In 2000 there were 16 discoveries of 500 million barrels of oil equivalent or bigger. In 2001 there were nine. In 2002 there were just two. In 2003 there were none. [Emphasis added]

    So we stopped finding super-giant fields long ago. What about the super-giants currently in production?

    Mexico — Mexico's Cantarrell, the third largest oilfield ever discovered, is now in decline. FT:

    The Cantarell oil field, in the shallow waters of Campeche Bay, is regarded by Mexicans as their crown jewel. It is the second largest oil field in the world by production, behind Saudi Arabia's mammoth Ghawar oil field, pumping 2.2m barrels a day, the same amount as all the Kuwaiti fields together.

    For that reason, Mexicans were recently dismayed when Petróleos Mexicanos, the state oil company, said that the field's production would decline this year, signalling a trend towards its depletion. [Emphasis added]

    Russia — Russia's Samotlor, Russia's largest and the world's second largest, is also in decline. Jerome:

    Next, we can talk about Samotlor, the largest Russia oil field, and the second largest ever found. From a peak of close to 2mb/d, its production is now down to less than 0.5mb/d. [According to BP's own data,] more than two thirds of the oil to be recovered, in the most optimistic scenarios, already has. [...]

    In case you've never heard it, as most news in recent years talk about rapidly growing oil production in Russia, Russia's oil production peaked in the first half of the 1980s — what we witnessed in recent years was simply some catching up after the collapse of the early 90s which was not due to technical reasons but to the chaos in the early post-Sovier years. Russia is about to know a second, lower peak as its production is now stagnating again. [Emphasis added]

    Kuwait — Kuwait's Burgan, one of the five largest oilfields in the world and until recently the world's number two in production, is in decline as well. See this post from a couple of months ago.

    Saudi Arabia — Which leaves Saudi Arabia's Ghawar, the world's heavyweight champ. The Saudis haven't admitted it yet, but Ghawar, too, is almost certainly in decline. Here, for example, is Matthew Simmons, the oil industry's foremost investment banker, who has studied the Saudi situation in great detail:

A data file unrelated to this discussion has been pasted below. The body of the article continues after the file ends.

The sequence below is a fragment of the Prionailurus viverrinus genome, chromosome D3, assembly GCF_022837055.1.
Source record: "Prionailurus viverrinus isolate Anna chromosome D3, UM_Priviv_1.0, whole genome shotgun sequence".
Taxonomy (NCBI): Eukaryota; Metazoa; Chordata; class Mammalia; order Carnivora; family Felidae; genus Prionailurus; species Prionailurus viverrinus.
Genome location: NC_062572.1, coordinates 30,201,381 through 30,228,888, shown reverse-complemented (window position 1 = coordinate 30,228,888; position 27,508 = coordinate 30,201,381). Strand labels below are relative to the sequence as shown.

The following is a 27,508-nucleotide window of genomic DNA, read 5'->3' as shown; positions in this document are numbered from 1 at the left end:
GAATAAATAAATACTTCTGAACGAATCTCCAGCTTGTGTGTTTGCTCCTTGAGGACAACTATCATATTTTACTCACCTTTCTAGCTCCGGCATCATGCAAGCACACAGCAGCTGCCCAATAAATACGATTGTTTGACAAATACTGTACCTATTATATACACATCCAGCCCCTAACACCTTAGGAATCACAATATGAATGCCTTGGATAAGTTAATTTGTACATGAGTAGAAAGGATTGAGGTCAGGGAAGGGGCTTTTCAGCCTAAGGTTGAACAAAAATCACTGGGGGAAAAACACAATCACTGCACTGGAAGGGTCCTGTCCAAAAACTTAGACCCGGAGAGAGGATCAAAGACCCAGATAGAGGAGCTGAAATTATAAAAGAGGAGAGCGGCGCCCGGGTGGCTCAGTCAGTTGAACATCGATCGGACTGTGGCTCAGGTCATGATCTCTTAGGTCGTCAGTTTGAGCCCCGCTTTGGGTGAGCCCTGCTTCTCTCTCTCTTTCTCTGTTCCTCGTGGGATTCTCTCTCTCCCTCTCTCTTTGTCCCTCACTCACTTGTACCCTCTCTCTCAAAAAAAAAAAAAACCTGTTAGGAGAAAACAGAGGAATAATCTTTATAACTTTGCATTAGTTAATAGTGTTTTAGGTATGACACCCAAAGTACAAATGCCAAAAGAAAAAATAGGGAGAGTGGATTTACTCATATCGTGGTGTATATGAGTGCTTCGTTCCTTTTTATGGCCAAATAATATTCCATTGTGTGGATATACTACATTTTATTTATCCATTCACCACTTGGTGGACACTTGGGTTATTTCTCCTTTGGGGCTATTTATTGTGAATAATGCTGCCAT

Saudi's "king" of oil fields, Ghawar, is the world's largest oil field. Wildcat discoveries there from 1948 to 1952 proved reserves estimated at 170 billion barrels of oil in place and 60 billion barrels recoverable. Those numbers remained unchanged in Aramco's 1975 reserve estimates. Ghawar has accounted for 55 percent to 60 percent of all Saudi oil produced. If these numbers are correct, Ghawar's oil is 90 percent gone. [Emphasis added]

    As Jerome concludes:

    No super giant fields have been found in the past 25 years, and all the rock structures on the planet where such fields could be found are known.

    We will not find more oil. We will squeeze more out of the existing fields, thus generating new "reserves" (in their economic definition), but we are already running out of the cheap and easy to produce stuff.

    Peak oil is very real.

    Nobody in authority wants to be the bearer of bad news. Nobody wants to get out ahead of the herd. But most people won't believe something until they hear it from authority figures. So, hand in hand, we're sleep-walking over a cliff.

    Posted by Jonathan at 07:59 PM | Comments (1) | Link to this  del.icio.us digg NewsVine Reddit YahooMyWeb

    January 24, 2006

    Nigerian Attacks On Oil Infrastructure Continue Global Guerrillas  Peak Oil  War and Peace

    Following up on two earlier posts about the ability of global guerrillas to significantly impact the world-wide price of oil via attacks on oil infrastructure — now that the world has no spare oil production capacity to speak of — here's an item on the ongoing guerrilla campaign against Nigerian oil exports. AP:

    Camouflage-clad attackers raided an Italian oil company's riverside offices in Nigeria on Tuesday, sparking a gunfight that left nine people dead before assailants fled by speedboat into the oil-rich delta's waterways.

    The attack on Agip's offices in the southern oil center of Port Harcourt is the latest in a recent rash of violence across the restive Niger Delta that has killed nearly two dozen people, cut petroleum production in Africa's largest oil exporter and helped push up prices of crude worldwide. [Emphasis added]